Hamilton man, Grant Kelly (24), is taking on new heights in 2017 to raise funds for MND Scotland.
Grant will trek to Everest Base Camp on 21st September 2017, in memory of his grandmother who passed away from Motor Neurone Disease (MND) – a rapidly progressing terminal illness – in January 2012.
Grant was extremely close to his late grandmother, Elizabeth Vickers, also from Hamilton, who passed away when she was 74 years old.
Grant said, “My Gran and Papa only lived a five minute drive from our house, so we visited them a lot when we were very little. Every other Sunday, they were up in our house for dinner or we were down at theirs.
“I have a lot of great memories with them. The best thing every year was Christmas day. When we were young, I would usually wake up around 4am and run into my mum and dad’s room - 'Santa has been!' After half an hour of jumping around waiting to go down stairs - the first thing I wanted to do was phone my gran and papa to come up and open presents with us. I wasn't always allowed to phone at four in the morning, so had to wait until later. They would come up with the biggest Christmas stocking full with presents. It was the best time of the year.
“We first noticed something was wrong in October 2010 when my Gran’s speech started to slur. Initially the doctors thought it was a mini stroke, but then over the next while it started to get worse, not better. She went back for more tests and found out it was MND in March 2011.
“I had no idea what MND was. I vaguely knew it was what Stephen Hawking had, but didn’t know any more than that.
“When she was diagnosed we did tend to visit a lot more often due to the nature of the disease. We knew that there was no cure and we had very limited and precious time left together. In the early stages we spoke about the usual things; work, school, my football - just as if everything was normal. When her speech got really bad and we could hardly understand a word, she had to write everything. Due to this, conversations between us and my gran got less and less. She just enjoyed being in the room and listening to all of us talking. When her writing got worse we were then provided with an iPad from MND Scotland, so we could still communicate which was a godsend in the last couple of months.
“Over the ten months, from her diagnosis to her passing, her symptoms worsened with time. She could not eat or drink anymore, she was choking a lot. She had difficulty getting dressed and her breathing started rapidly declining in December 2011. On the 24th January 2012, she passed away peacefully with all of her family around her."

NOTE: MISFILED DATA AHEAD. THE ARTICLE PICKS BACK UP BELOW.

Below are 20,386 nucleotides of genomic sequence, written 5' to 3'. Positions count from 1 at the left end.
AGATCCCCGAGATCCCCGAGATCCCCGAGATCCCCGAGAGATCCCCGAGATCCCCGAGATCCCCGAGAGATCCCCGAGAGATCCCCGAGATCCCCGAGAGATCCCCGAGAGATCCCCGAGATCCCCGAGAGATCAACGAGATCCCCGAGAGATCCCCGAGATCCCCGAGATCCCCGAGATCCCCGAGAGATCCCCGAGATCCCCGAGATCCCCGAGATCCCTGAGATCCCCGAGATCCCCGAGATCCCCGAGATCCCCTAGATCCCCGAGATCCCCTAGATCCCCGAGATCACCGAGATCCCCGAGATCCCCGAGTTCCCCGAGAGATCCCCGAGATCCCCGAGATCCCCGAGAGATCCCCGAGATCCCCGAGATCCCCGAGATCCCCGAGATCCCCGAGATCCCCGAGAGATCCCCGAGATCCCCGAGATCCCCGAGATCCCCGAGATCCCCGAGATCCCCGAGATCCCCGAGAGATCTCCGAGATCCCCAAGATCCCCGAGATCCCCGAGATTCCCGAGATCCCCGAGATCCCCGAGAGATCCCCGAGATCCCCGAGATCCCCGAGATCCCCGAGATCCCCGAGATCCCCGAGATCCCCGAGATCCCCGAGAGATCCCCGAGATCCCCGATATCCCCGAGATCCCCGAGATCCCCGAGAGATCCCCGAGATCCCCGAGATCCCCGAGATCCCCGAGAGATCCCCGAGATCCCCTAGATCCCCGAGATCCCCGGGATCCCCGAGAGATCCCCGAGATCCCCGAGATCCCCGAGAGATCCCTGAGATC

On his trek, the IT engineer said “My sister, Ashley (28) and I have been fundraising for MND Scotland for the past four years and have raised around £8,000 in that time. My sister does the Strathclyde Park fun run every year and has done a few half marathons, but before deciding to do Everest Base Camp, I hadn’t done anything for a while.
“I'm not long home from a year away in Australia - I got back around mid-July after being away for 13 months. As soon as I got back I started looking for my next fundraising activity for MND Scotland. I came across the Kilimanjaro climb then decided to look into more climbs - finally I came across Mount Everest Base Camp trek.
“Being able to trek for 11 days from Lukla airport to the Base Camp, stopping off at tea houses along the way is going to be an unreal experience. The people that I am going to be able to meet and the new experiences I am going to have will be life changing.
“It is going to be amazing being able to see the world’s highest mountain up close and personal! Then being able to do something this incredible, for a fantastic cause, makes it that much more special.
“Training is going okay so far – I play football for a local team so I train with them twice a week, I go swimming every Wednesday at Blantyre Leisure Centre to improve my breathing and I go running after work as much as possible (the dark nights aren't helping though). I'm also trying to climb as many Munros as possible - so far I have completed just seven, but I’m planning to get a lot more done by the time Everest comes around.
“I’ve set my fundraising target as £4,000 and have already reached £1,200 which I am really pleased about. I’m also in the process of organising a charity night in April in the local hall, I’m doing tough mudder in July and want to organise a trip to do the West Highland Way too. So I hope all that will take me closer to my total… and help with training.
“All the money raised will go to a great charity, MND Scotland. The support that the charity provides for people with MND and their families is amazing. I hope this money goes towards more vital research in order to find a cure for this horrible disease, as well as helping MND Scotland provide support to those affected in Scotland.”
Iain McWhirter, Head of Fundraising and Volunteering at MND Scotland, said “I’d like to thank Grant and his sister, Ashley, for their continued support over the years. They have achieved so much and the money they have raised is already making a huge difference to the lives of those affected by this devastating illness.
“Grant is in for an experience of a life-time and we wish him the best of luck with this incredible challenge.”
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